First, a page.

On April 16, 2015, President Obama signed into law H.R. 2, the Medicare Access and CHIP Reauthorization Act of 2015 (MACRA), a law that repealed the Sustainable Growth Rate (SGR) formula for Medicare physician payment, whose problematic history has plagued Medicare physician payment issues for over a decade.
As such, MACRA has created new options for Medicare physician payment. Beginning in 2019, physicians may choose between the new Merit-based Incentive Payment System (MIPS) or participate in a qualifying alternative payment model (APM). A physician that is a qualifying participant of an APM (meaning the physician receives 25 percent of payments through services furnished through a qualifying APM in 2019 or 2020; 50 percent of payments in 2021 and 2022; and 75 percent of payments in 2023 and beyond) will not need to participate in the MIPS and will receive a 5 percent bonus to its estimated aggregate payments for covered professional services, according to the law.
Also noteworthy is that starting in 2017, MIPS will combine several existing programs, including the meaningful use program, the Physician Quality Reporting System (PQRS) and the Value-Based Payment Modifier (VBM). It will measure Medicare Part B providers in four performance categories to derive a score (0 to 100) that could impact a provider’s Medicare reimbursement positively or negatively starting at 4 percent in 2019 and gradually increasing to 9 percent for 2022. Specifically, according to a College of Healthcare Information Management Executives (CHIME) summary of the health IT provisions of the law, to implement the MIPS, MACRA directs the Centers for Medicare & Medicaid Services (CMS) to assess physicians, physician assistants, nurse practitioners, clinical nurse specialists, and certified registered nurse anesthetists (“MIPS Eligible Professionals” or “MIPS EPs”) on four performance categories: 1) Quality; 2) Resource use; 3) Clinical practice improvement activities; and 4) Meaningful use of certified electronic health record (EHR) technology.
What’s more, according to a Quality Measure Development Plan (MDP) released by CMS late in 2015, MACRA identifies five quality domains (i.e., clinical care, safety, care coordination, patient and caregiver experience, population health and prevention) for measures developed under the MDP, which aims to serve as a strategic framework for the future of clinician quality measure development. CMS is required to enter into contracts for the purpose of developing, improving, updating, or expanding its measure development plan, and must publish an annual report with progress made during each year, including a listing of the new measures developed. MACRA provides CMS $15 million each year from 2015-2019 to accomplish these tasks, according to the CHIME summary.
Still, nearly a year after the bill was signed into law, physician leaders find themselves in quite the precarious position—even as the first program year of the law is scheduled to start in less than 12 months, there is little awareness about the health IT provisions of MACRA amongst the provider community; CMS is expected to release a proposed rule this spring and a final rule later in the summer. As such, Leslie Kriegstein, vice president of Congressional Affairs at the Ann Arbor, Mich.-based CHIME, says there is substantial confusion throughout the industry regarding the bill’s implications.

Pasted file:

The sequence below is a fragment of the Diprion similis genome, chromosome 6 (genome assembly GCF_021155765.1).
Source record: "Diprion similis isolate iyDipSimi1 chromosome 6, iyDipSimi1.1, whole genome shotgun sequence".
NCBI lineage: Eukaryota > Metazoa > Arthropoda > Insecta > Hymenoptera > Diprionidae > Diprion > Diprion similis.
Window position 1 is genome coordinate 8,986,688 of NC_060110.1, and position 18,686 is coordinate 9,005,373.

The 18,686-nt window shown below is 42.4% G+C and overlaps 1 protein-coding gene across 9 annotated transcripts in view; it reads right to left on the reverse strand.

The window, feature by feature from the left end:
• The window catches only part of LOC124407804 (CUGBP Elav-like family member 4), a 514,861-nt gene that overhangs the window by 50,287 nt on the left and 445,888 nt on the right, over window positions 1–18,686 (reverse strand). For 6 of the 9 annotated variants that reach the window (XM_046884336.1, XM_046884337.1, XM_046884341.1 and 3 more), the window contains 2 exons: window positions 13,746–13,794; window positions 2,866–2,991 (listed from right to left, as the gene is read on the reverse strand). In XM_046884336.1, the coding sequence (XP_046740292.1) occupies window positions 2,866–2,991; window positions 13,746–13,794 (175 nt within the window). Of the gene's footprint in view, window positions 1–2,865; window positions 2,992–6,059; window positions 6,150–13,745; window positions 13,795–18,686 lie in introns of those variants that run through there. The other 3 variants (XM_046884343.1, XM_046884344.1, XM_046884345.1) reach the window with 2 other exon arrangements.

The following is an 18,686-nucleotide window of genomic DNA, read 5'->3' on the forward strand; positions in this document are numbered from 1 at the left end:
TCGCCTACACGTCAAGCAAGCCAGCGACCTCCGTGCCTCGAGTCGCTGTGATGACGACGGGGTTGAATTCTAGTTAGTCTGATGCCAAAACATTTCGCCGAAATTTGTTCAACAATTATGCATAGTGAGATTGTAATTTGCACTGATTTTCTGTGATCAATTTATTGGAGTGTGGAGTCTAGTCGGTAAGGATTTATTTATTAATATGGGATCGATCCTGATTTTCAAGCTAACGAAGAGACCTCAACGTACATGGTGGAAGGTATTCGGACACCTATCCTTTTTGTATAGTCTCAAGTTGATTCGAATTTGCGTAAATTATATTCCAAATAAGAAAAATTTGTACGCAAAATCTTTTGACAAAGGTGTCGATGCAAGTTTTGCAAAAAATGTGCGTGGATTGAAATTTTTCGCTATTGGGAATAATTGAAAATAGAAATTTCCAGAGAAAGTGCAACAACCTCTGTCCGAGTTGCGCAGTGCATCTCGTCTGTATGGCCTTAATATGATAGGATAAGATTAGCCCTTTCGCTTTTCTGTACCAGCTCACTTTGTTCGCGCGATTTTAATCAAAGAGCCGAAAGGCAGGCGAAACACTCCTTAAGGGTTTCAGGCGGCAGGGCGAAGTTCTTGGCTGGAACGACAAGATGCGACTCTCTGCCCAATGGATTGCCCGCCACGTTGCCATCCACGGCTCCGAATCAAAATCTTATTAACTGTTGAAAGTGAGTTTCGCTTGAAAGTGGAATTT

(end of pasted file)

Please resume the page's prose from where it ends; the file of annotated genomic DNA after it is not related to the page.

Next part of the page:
“This is a fundamental payment overhaul,” Kriegstein attests. “Folks are pointing to 2019, but that’s the first payment year. As things stand today, we are rapidly approaching the first program year of 2017. There is no rulemaking yet, and it’s still going to be a very expedited timeframe by the time we respond to those proposals and see them finalized. Folks will have to put the pedal to the metal after that.”
Right now, Kriegstein adds, “We need re-education to bring folks back to reality. Who exactly who is eligible for any programmatic changes made via MACRA, and also, what’s within CMS’ ability, and what’s dug into statute? We’re waiting to see how CMS interprets the statutory authority that Congress gave them last year,” she says.
Tom Lee, Ph.D., founder and CEO of Chicago-based consulting and software firm SA Ignite, agrees that physician leaders need to become quickly educated about the legislation, if they are not already. First, Lee asks, what are the top-to-bottom financial impacts in dollars and percentage payment adjustments that MIPS could mean for an organization? He notes that it could be as much as a 36 percent financial impact on an organization’s Medicare Part B, “which is 10 times greater than any other program ever was.” Lee adds, “You have to get more educated. Given the short time window we have, if when the rule comes out is the first time you learn about MIPS, you will have very little opportunity to do anything. The learning curve is so steep.”
Tom Lee, Ph.D.
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